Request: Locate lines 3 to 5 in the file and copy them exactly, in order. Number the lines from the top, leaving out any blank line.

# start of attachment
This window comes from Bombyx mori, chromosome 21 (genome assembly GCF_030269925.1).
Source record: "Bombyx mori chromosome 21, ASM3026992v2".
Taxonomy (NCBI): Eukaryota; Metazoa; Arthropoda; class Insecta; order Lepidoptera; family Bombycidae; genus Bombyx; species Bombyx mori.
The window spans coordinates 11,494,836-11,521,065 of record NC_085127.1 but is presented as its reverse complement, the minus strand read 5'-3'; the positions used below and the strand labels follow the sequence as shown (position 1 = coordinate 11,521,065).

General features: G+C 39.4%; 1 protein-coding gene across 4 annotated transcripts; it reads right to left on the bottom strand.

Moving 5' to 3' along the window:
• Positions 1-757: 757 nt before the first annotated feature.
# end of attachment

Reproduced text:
Taxonomy (NCBI): Eukaryota; Metazoa; Arthropoda; class Insecta; order Lepidoptera; family Bombycidae; genus Bombyx; species Bombyx mori.
The window spans coordinates 11,494,836-11,521,065 of record NC_085127.1 but is presented as its reverse complement, the minus strand read 5'-3'; the positions used below and the strand labels follow the sequence as shown (position 1 = coordinate 11,521,065).

General features: G+C 39.4%; 1 protein-coding gene across 4 annotated transcripts; it reads right to left on the bottom strand.